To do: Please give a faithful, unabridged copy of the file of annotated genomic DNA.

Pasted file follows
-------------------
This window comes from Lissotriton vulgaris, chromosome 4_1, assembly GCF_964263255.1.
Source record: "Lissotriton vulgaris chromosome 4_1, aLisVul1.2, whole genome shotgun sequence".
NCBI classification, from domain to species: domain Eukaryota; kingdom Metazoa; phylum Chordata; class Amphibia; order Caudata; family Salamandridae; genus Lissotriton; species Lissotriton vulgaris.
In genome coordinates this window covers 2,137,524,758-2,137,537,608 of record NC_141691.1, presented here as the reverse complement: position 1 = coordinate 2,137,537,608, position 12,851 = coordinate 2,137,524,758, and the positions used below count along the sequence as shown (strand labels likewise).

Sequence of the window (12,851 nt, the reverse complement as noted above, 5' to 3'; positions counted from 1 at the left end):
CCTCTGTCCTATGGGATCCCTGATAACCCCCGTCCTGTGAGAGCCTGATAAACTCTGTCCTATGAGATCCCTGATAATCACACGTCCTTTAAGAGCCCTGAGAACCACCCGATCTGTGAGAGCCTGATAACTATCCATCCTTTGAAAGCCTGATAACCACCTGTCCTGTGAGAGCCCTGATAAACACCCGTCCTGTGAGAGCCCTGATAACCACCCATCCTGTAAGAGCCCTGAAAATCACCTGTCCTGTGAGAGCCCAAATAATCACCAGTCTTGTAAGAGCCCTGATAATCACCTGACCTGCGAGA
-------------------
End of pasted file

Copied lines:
This window comes from Lissotriton vulgaris, chromosome 4_1, assembly GCF_964263255.1.
Source record: "Lissotriton vulgaris chromosome 4_1, aLisVul1.2, whole genome shotgun sequence".
NCBI classification, from domain to species: domain Eukaryota; kingdom Metazoa; phylum Chordata; class Amphibia; order Caudata; family Salamandridae; genus Lissotriton; species Lissotriton vulgaris.
In genome coordinates this window covers 2,137,524,758-2,137,537,608 of record NC_141691.1, presented here as the reverse complement: position 1 = coordinate 2,137,537,608, position 12,851 = coordinate 2,137,524,758, and the positions used below count along the sequence as shown (strand labels likewise).

Sequence of the window (12,851 nt, the reverse complement as noted above, 5' to 3'; positions counted from 1 at the left end):
CCTCTGTCCTATGGGATCCCTGATAACCCCCGTCCTGTGAGAGCCTGATAAACTCTGTCCTATGAGATCCCTGATAATCACACGTCCTTTAAGAGCCCTGAGAACCACCCGATCTGTGAGAGCCTGATAACTATCCATCCTTTGAAAGCCTGATAACCACCTGTCCTGTGAGAGCCCTGATAAACACCCGTCCTGTGAGAGCCCTGATAACCACCCATCCTGTAAGAGCCCTGAAAATCACCTGTCCTGTGAGAGCCCAAATAATCACCAGTCTTGTAAGAGCCCTGATAATCACCTGACCTGCGAGA